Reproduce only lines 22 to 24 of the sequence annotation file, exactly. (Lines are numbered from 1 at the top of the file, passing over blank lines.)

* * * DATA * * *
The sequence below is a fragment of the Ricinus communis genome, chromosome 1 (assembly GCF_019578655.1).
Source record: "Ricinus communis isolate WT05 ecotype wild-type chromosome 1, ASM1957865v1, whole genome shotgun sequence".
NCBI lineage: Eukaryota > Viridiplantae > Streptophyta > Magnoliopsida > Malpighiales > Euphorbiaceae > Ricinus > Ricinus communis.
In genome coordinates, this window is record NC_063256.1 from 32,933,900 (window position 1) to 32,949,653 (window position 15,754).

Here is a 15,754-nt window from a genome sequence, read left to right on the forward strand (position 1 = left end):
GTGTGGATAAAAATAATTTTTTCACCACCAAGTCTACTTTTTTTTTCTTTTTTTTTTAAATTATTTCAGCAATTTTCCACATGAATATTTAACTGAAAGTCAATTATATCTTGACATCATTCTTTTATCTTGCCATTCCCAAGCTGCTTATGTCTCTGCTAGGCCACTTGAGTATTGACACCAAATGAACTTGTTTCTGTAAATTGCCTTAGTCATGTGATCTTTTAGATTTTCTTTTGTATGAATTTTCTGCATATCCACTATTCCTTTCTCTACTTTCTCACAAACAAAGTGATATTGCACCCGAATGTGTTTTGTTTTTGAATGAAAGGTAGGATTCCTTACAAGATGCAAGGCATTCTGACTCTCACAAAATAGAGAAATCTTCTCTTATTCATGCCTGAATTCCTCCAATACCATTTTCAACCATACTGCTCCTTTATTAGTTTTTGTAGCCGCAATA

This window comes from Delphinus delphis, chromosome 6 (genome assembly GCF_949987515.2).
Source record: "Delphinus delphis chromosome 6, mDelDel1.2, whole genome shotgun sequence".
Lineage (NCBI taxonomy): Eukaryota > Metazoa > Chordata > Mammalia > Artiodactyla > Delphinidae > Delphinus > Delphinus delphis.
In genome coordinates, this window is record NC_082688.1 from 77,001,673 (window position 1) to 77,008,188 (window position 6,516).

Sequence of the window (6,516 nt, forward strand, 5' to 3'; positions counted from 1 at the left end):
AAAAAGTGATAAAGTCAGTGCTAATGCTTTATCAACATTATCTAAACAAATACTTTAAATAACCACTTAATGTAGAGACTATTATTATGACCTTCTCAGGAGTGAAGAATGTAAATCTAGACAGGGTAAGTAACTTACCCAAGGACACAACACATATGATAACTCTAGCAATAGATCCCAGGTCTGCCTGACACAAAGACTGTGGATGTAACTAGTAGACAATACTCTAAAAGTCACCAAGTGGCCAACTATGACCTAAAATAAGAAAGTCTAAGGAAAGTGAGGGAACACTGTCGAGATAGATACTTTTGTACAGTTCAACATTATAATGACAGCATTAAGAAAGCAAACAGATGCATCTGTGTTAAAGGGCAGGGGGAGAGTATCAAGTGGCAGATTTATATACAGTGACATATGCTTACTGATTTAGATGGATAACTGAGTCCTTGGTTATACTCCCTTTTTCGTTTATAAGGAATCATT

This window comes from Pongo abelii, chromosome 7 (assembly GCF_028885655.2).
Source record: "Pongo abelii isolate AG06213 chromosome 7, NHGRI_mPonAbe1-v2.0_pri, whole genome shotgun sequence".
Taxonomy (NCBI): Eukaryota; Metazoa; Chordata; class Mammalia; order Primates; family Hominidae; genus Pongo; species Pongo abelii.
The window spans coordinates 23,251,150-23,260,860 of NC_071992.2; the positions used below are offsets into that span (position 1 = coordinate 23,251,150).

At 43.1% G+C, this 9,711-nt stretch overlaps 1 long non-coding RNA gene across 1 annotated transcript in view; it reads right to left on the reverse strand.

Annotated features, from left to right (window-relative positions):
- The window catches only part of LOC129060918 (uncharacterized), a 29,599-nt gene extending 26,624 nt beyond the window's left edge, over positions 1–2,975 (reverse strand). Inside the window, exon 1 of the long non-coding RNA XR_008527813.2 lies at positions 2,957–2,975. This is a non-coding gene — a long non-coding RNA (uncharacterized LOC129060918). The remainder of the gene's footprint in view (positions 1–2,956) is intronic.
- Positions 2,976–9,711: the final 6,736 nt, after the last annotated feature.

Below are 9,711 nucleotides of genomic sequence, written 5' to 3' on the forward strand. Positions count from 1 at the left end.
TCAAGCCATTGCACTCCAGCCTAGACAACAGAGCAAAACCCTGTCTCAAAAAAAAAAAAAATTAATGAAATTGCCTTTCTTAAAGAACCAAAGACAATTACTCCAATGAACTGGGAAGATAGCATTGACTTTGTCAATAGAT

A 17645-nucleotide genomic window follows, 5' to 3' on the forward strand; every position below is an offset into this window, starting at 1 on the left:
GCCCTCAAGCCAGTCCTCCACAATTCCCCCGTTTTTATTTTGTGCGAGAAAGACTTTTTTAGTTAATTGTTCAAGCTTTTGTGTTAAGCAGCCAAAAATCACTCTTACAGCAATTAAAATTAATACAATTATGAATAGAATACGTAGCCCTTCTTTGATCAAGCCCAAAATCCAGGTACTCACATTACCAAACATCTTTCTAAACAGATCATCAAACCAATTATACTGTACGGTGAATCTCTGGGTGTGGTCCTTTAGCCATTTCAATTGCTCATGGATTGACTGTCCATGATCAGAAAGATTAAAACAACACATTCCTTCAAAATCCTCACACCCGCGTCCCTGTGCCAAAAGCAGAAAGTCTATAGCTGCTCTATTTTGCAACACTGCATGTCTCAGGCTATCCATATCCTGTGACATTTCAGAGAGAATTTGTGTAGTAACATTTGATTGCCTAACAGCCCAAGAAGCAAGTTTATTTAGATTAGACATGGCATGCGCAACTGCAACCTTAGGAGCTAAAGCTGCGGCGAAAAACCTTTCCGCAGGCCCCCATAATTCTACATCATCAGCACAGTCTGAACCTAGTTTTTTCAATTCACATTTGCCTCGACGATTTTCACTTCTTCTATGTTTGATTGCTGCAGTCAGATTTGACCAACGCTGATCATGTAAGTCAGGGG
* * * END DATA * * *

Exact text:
TCAAGCCATTGCACTCCAGCCTAGACAACAGAGCAAAACCCTGTCTCAAAAAAAAAAAAAATTAATGAAATTGCCTTTCTTAAAGAACCAAAGACAATTACTCCAATGAACTGGGAAGATAGCATTGACTTTGTCAATAGAT

A 17645-nucleotide genomic window follows, 5' to 3' on the forward strand; every position below is an offset into this window, starting at 1 on the left:
GCCCTCAAGCCAGTCCTCCACAATTCCCCCGTTTTTATTTTGTGCGAGAAAGACTTTTTTAGTTAATTGTTCAAGCTTTTGTGTTAAGCAGCCAAAAATCACTCTTACAGCAATTAAAATTAATACAATTATGAATAGAATACGTAGCCCTTCTTTGATCAAGCCCAAAATCCAGGTACTCACATTACCAAACATCTTTCTAAACAGATCATCAAACCAATTATACTGTACGGTGAATCTCTGGGTGTGGTCCTTTAGCCATTTCAATTGCTCATGGATTGACTGTCCATGATCAGAAAGATTAAAACAACACATTCCTTCAAAATCCTCACACCCGCGTCCCTGTGCCAAAAGCAGAAAGTCTATAGCTGCTCTATTTTGCAACACTGCATGTCTCAGGCTATCCATATCCTGTGACATTTCAGAGAGAATTTGTGTAGTAACATTTGATTGCCTAACAGCCCAAGAAGCAAGTTTATTTAGATTAGACATGGCATGCGCAACTGCAACCTTAGGAGCTAAAGCTGCGGCGAAAAACCTTTCCGCAGGCCCCCATAATTCTACATCATCAGCACAGTCTGAACCTAGTTTTTTCAATTCACATTTGCCTCGACGATTTTCACTTCTTCTATGTTTGATTGCTGCAGTCAGATTTGACCAACGCTGATCATGTAAGTCAGGGG